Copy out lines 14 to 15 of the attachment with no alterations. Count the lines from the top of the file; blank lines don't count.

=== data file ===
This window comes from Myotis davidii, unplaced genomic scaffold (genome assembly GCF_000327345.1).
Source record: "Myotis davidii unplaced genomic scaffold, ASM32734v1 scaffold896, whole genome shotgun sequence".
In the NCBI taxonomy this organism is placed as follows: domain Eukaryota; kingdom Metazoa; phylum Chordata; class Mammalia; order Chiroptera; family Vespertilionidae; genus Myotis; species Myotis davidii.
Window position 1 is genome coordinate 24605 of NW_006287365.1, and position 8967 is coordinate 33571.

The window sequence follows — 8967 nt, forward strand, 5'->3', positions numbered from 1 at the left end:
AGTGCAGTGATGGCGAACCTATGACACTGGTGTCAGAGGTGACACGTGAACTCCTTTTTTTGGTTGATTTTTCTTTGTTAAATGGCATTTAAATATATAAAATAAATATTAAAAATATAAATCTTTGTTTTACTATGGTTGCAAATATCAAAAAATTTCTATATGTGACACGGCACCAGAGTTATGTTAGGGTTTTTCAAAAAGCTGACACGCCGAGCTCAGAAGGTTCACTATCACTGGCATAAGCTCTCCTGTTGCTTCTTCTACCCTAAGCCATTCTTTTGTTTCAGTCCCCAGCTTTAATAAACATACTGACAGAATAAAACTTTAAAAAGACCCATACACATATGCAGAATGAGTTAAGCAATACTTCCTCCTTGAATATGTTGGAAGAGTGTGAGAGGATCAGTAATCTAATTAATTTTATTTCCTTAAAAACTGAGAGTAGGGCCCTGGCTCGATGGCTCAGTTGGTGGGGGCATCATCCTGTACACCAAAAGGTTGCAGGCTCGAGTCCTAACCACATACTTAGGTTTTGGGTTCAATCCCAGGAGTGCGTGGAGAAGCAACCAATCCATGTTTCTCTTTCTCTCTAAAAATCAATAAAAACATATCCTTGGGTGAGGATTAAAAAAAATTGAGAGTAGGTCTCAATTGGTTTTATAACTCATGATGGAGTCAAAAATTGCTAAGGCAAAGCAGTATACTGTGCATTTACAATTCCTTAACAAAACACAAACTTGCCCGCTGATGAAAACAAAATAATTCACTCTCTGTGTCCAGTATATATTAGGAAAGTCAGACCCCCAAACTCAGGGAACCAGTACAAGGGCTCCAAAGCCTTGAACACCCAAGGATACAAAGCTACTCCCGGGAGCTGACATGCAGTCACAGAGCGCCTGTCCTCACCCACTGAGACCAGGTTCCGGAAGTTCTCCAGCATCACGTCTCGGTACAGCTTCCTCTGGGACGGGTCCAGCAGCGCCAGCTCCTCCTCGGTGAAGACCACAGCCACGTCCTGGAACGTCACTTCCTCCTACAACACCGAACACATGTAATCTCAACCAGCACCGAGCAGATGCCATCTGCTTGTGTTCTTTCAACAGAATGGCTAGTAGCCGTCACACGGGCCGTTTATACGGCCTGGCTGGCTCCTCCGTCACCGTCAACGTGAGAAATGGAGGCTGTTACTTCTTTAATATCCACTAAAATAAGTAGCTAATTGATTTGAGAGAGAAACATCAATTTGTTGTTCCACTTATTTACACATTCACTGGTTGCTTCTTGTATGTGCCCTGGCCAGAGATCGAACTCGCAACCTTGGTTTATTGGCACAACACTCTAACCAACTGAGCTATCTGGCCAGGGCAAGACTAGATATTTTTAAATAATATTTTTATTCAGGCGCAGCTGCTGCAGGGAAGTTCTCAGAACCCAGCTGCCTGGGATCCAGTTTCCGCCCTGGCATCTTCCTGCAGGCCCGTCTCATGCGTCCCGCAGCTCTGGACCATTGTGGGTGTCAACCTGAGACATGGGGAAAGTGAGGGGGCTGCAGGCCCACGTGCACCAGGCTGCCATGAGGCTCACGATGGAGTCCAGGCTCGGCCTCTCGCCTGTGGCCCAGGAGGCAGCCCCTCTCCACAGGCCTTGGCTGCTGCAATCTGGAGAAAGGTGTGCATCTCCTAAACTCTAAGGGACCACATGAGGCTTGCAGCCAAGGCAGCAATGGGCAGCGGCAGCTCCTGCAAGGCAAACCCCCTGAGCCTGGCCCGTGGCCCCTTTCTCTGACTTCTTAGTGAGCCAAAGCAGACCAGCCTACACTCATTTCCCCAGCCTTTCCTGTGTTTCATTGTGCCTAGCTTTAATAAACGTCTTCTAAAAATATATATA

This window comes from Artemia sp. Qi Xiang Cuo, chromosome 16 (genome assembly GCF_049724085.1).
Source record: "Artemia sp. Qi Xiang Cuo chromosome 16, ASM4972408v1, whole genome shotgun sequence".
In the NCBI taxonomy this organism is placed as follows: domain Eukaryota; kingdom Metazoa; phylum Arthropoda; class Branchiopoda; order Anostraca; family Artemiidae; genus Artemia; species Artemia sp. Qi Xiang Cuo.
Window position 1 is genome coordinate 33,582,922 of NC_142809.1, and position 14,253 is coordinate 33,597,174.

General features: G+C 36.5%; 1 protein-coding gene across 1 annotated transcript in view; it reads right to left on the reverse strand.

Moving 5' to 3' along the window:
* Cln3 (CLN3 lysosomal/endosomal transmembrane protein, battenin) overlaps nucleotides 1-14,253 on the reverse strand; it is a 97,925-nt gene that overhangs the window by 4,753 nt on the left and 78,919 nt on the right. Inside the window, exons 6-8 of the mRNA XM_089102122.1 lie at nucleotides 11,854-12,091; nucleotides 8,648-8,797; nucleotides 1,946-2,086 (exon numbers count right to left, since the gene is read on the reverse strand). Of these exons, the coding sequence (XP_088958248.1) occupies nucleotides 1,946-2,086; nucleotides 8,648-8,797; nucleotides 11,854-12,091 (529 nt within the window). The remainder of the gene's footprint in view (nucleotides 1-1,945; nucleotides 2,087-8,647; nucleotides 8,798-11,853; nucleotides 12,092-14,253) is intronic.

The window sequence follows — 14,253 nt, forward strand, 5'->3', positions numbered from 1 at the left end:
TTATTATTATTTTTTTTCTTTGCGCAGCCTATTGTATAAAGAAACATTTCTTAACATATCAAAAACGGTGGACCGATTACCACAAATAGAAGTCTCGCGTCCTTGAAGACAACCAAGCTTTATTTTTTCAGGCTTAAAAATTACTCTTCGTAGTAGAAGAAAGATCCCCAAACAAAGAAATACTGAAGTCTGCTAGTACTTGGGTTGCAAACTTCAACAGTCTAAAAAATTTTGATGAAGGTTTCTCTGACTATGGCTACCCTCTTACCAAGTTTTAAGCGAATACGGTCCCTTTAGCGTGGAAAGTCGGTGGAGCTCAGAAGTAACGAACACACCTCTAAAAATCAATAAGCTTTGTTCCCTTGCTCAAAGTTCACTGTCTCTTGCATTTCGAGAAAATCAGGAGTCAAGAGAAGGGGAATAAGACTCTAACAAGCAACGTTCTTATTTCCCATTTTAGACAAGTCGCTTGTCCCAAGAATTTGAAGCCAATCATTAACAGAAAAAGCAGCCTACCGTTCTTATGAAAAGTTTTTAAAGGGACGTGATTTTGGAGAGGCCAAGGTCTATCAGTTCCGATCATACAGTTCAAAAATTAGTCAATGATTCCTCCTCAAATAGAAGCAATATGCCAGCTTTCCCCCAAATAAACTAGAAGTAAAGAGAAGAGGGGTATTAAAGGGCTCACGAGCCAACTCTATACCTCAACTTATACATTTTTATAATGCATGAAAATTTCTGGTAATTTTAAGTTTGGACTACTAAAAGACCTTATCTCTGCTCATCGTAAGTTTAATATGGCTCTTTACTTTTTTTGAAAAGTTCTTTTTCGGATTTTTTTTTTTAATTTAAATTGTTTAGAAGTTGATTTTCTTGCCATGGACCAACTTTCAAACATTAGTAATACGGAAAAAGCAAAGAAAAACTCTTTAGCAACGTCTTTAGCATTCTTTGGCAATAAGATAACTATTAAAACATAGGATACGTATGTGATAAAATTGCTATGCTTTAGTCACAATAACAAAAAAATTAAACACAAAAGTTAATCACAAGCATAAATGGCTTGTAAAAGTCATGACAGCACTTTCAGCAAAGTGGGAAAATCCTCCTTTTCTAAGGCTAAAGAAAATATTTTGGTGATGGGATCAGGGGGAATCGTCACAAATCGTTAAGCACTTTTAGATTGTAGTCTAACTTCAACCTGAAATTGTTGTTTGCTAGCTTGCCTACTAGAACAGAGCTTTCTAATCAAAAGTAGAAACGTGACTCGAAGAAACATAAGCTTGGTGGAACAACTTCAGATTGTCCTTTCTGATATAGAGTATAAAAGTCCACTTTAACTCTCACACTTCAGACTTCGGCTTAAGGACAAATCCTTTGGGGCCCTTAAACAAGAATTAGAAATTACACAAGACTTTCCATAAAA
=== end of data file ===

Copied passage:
The window sequence follows — 14,253 nt, forward strand, 5'->3', positions numbered from 1 at the left end:
TTATTATTATTTTTTTTCTTTGCGCAGCCTATTGTATAAAGAAACATTTCTTAACATATCAAAAACGGTGGACCGATTACCACAAATAGAAGTCTCGCGTCCTTGAAGACAACCAAGCTTTATTTTTTCAGGCTTAAAAATTACTCTTCGTAGTAGAAGAAAGATCCCCAAACAAAGAAATACTGAAGTCTGCTAGTACTTGGGTTGCAAACTTCAACAGTCTAAAAAATTTTGATGAAGGTTTCTCTGACTATGGCTACCCTCTTACCAAGTTTTAAGCGAATACGGTCCCTTTAGCGTGGAAAGTCGGTGGAGCTCAGAAGTAACGAACACACCTCTAAAAATCAATAAGCTTTGTTCCCTTGCTCAAAGTTCACTGTCTCTTGCATTTCGAGAAAATCAGGAGTCAAGAGAAGGGGAATAAGACTCTAACAAGCAACGTTCTTATTTCCCATTTTAGACAAGTCGCTTGTCCCAAGAATTTGAAGCCAATCATTAACAGAAAAAGCAGCCTACCGTTCTTATGAAAAGTTTTTAAAGGGACGTGATTTTGGAGAGGCCAAGGTCTATCAGTTCCGATCATACAGTTCAAAAATTAGTCAATGATTCCTCCTCAAATAGAAGCAATATGCCAGCTTTCCCCCAAATAAACTAGAAGTAAAGAGAAGAGGGGTATTAAAGGGCTCACGAGCCAACTCTATACCTCAACTTATACATTTTTATAATGCATGAAAATTTCTGGTAATTTTAAGTTTGGACTACTAAAAGACCTTATCTCTGCTCATCGTAAGTTTAATATGGCTCTTTACTTTTTTTGAAAAGTTCTTTTTCGGATTTTTTTTTTTAATTTAAATTGTTTAGAAGTTGATTTTCTTGCCATGGACCAACTTTCAAACATTAGTAATACGGAAAAAGCAAAGAAAAACTCTTTAGCAACGTCTTTAGCATTCTTTGGCAATAAGATAACTATTAAAACATAGGATACGTATGTGATAAAATTGCTATGCTTTAGTCACAATAACAAAAAAATTAAACACAAAAGTTAATCACAAGCATAAATGGCTTGTAAAAGTCATGACAGCACTTTCAGCAAAGTGGGAAAATCCTCCTTTTCTAAGGCTAAAGAAAATATTTTGGTGATGGGATCAGGGGGAATCGTCACAAATCGTTAAGCACTTTTAGATTGTAGTCTAACTTCAACCTGAAATTGTTGTTTGCTAGCTTGCCTACTAGAACAGAGCTTTCTAATCAAAAGTAGAAACGTGACTCGAAGAAACATAAGCTTGGTGGAACAACTTCAGATTGTCCTTTCTGATATAGAGTATAAAAGTCCACTTTAACTCTCACACTTCAGACTTCGGCTTAAGGACAAATCCTTTGGGGCCCTTAAACAAGAATTAGAAATTACACAAGACTTTCCATAAAA